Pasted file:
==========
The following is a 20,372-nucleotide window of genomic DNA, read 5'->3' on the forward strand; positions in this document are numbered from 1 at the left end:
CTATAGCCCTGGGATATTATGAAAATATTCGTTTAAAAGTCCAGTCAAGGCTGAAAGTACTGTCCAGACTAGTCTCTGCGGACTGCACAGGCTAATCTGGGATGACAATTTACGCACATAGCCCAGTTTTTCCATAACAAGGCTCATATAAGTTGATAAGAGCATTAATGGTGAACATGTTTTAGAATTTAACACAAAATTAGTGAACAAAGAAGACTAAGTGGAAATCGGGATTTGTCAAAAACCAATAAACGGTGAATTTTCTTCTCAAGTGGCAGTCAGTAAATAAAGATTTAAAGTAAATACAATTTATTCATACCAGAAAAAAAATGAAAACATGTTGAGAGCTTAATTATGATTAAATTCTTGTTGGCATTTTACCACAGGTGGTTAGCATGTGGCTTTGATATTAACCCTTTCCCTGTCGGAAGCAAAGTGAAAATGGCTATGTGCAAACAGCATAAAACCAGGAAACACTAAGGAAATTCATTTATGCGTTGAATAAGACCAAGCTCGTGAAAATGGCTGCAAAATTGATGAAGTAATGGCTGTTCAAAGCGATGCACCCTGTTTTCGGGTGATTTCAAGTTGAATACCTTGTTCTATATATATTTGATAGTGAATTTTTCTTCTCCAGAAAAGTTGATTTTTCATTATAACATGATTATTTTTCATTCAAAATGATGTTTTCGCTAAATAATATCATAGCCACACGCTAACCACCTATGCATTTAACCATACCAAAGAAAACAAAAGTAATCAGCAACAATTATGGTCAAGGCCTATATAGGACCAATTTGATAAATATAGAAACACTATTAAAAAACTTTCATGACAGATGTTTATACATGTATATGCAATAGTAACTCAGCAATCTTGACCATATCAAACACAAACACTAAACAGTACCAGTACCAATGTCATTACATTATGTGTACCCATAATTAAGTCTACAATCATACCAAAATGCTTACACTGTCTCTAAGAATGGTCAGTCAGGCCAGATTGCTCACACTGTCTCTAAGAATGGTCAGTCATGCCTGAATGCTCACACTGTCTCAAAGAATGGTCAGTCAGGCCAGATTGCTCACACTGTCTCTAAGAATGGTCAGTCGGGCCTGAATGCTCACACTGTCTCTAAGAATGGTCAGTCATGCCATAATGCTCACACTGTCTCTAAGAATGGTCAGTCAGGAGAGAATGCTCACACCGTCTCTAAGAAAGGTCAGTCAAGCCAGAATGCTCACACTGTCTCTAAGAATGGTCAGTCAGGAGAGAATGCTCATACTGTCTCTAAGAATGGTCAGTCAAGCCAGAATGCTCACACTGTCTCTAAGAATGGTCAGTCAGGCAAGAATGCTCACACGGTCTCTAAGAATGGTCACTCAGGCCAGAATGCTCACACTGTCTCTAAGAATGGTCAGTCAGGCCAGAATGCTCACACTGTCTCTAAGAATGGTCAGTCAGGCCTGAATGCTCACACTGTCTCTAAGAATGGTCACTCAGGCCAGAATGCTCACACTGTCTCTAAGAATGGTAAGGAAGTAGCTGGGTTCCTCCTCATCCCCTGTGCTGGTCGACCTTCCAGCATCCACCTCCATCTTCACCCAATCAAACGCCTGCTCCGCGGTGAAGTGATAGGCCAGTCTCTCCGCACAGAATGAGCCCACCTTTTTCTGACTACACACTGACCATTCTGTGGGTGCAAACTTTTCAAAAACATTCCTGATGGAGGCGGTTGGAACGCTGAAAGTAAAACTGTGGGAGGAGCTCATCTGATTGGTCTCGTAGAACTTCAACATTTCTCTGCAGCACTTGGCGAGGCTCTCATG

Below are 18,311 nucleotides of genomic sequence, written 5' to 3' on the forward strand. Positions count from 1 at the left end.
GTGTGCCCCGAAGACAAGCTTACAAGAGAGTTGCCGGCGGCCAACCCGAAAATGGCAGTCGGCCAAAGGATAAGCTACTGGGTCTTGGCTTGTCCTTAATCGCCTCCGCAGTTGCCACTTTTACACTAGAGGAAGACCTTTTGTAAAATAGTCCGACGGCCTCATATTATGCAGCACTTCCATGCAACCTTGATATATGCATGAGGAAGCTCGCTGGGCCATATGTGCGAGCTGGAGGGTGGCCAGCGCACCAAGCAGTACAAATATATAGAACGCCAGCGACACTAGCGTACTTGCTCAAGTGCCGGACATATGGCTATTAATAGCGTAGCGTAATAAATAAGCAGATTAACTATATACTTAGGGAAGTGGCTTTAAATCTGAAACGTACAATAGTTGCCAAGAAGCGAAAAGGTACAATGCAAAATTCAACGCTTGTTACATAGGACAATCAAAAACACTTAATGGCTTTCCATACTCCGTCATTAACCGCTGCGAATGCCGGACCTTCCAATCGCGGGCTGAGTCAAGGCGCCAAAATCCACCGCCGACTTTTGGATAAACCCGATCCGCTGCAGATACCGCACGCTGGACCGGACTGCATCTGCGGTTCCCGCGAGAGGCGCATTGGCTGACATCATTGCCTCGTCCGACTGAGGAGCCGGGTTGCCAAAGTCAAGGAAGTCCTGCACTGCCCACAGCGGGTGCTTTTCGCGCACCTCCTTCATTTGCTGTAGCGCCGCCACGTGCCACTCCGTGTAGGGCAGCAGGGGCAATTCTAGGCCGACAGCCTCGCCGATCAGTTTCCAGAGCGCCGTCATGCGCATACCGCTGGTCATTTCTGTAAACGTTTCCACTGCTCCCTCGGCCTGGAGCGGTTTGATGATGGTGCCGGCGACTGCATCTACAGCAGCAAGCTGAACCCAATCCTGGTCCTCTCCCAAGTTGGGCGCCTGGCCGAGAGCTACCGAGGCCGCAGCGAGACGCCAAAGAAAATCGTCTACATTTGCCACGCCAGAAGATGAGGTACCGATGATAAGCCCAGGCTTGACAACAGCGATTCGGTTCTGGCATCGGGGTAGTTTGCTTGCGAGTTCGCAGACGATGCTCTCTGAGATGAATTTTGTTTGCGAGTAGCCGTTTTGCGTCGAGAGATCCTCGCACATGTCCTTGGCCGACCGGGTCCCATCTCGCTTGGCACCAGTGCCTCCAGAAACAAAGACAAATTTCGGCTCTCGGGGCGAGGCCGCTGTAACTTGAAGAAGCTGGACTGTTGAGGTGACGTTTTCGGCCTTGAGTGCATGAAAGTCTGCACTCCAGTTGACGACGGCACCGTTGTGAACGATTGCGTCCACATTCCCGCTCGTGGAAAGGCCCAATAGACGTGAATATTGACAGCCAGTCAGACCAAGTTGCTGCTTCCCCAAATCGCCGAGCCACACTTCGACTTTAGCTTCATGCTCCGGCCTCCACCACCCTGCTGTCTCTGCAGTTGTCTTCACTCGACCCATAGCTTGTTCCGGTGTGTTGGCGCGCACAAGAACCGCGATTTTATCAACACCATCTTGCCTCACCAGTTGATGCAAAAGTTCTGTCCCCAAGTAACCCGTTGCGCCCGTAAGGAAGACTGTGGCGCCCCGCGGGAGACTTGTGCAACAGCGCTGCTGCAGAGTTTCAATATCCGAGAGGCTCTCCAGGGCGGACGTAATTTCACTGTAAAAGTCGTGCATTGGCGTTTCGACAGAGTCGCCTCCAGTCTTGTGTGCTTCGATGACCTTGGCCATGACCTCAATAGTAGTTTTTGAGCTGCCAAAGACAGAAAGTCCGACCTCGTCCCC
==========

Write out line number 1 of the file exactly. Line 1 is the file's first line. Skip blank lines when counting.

The following is a 20,372-nucleotide window of genomic DNA, read 5'->3' on the forward strand; positions in this document are numbered from 1 at the left end: